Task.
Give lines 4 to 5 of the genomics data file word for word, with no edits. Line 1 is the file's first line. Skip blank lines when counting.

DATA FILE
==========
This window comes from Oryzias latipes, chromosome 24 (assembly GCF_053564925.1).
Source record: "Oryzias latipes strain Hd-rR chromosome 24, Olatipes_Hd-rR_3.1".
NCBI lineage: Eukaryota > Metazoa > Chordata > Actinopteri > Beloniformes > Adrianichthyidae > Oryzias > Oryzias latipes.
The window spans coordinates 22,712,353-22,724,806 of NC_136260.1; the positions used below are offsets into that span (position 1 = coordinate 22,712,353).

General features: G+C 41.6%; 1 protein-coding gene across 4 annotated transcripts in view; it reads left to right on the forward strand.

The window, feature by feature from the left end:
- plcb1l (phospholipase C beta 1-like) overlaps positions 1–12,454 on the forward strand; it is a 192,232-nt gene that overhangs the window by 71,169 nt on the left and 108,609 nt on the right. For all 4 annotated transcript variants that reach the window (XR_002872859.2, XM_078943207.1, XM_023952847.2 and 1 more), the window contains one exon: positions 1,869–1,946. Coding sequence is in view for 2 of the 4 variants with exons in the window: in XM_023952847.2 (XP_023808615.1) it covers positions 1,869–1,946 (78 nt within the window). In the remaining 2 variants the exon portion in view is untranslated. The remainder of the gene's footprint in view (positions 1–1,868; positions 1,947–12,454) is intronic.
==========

The window spans coordinates 22,712,353-22,724,806 of NC_136260.1; the positions used below are offsets into that span (position 1 = coordinate 22,712,353).

General features: G+C 41.6%; 1 protein-coding gene across 4 annotated transcripts in view; it reads left to right on the forward strand.